Exploring the relevance of Townsend’s ideas in the 21st century. Key points
Abbreviated/picked over by Mark Aldiss
About the study
The research is mainly based on analysis of the first wave of the ESRC Understanding Society
household panel survey. The data relate to almost 100,000 individuals in nearly 40,000 households that are representative of the UK population. The interviews were conducted in 2009 and 2010.
The analysis of children’s participation utilises the separate Millennium Cohort Study; interviews were conducted with children and their parents or carers when the 19,000 sampled children were aged 8 in 2008. The findings are based on analysis using modern statistical tools.
Poverty, participation and choice
- • Participation in society can be measured in terms of social relationships, membership of organisations, trust in other people, ownership of possessions and purchase of services. All are lower among people with low incomes.
- • However, while participation generally drops as income declines, participation stops falling among the 30 per cent or so of people with the lowest incomes creating a participation ‘floor’; among this group, those with higher incomes do not have measurably increased living standards, greater social participation or higher levels of trust.
- • The 30 per cent of people with the lowest incomes are also forced to choose between the basic necessities of modern life; they must decide which needs to neglect.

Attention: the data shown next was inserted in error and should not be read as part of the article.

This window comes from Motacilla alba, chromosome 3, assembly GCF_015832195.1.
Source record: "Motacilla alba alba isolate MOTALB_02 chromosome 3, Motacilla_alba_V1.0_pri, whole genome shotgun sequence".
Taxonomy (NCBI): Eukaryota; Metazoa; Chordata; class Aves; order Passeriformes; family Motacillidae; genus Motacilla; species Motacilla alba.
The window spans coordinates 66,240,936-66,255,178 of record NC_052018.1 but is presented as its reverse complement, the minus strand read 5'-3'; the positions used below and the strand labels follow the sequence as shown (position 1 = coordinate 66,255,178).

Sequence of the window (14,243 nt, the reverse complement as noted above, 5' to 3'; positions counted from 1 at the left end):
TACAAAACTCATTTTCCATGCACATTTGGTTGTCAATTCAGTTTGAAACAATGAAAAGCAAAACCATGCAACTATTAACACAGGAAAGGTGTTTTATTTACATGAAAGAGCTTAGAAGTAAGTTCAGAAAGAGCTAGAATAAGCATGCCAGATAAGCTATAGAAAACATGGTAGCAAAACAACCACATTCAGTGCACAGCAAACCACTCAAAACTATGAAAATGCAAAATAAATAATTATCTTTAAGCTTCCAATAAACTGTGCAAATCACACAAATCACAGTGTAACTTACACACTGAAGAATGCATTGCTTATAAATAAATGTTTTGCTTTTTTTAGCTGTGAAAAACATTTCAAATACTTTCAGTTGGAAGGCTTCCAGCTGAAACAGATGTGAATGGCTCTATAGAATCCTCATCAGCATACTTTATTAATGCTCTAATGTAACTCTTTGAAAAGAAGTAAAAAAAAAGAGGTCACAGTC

- • For people affected by the floor, additional income may well be spent on upgrading the quality of necessary goods and services rather than adding to them.
- • Averages mask important variation. The participation floor for benefit recipients is lower than for other groups on the same income.
- • Most minority ethnic groups experience greater material deprivation than the white majority but social participation is, on average, higher.
- • Children’s engagement in school life and friends is not directly affected by household income.
- • However, parents on low incomes, on average, play less often with their children and spend less on activities. This is associated with poorer educational outcomes as judged by teachers.
- • Low income parents frequently spend more time than affluent ones assisting children with their school work because they have fallen behind their classmates.
FOR FURTHER INFORMATION
This summary is part of JRF’s research and development programme. The views are those of the authors and not necessarily those
of the JRF.
This is a summary of a larger report Poverty, Participation and Choice: The Legacy of Peter Townsend by Emanuele Ferragina,
Mark Tomlinson and Robert Walker published by the Joseph Rowntree Foundation.
Read more summaries at www.jrf.org.uk
Other formats available
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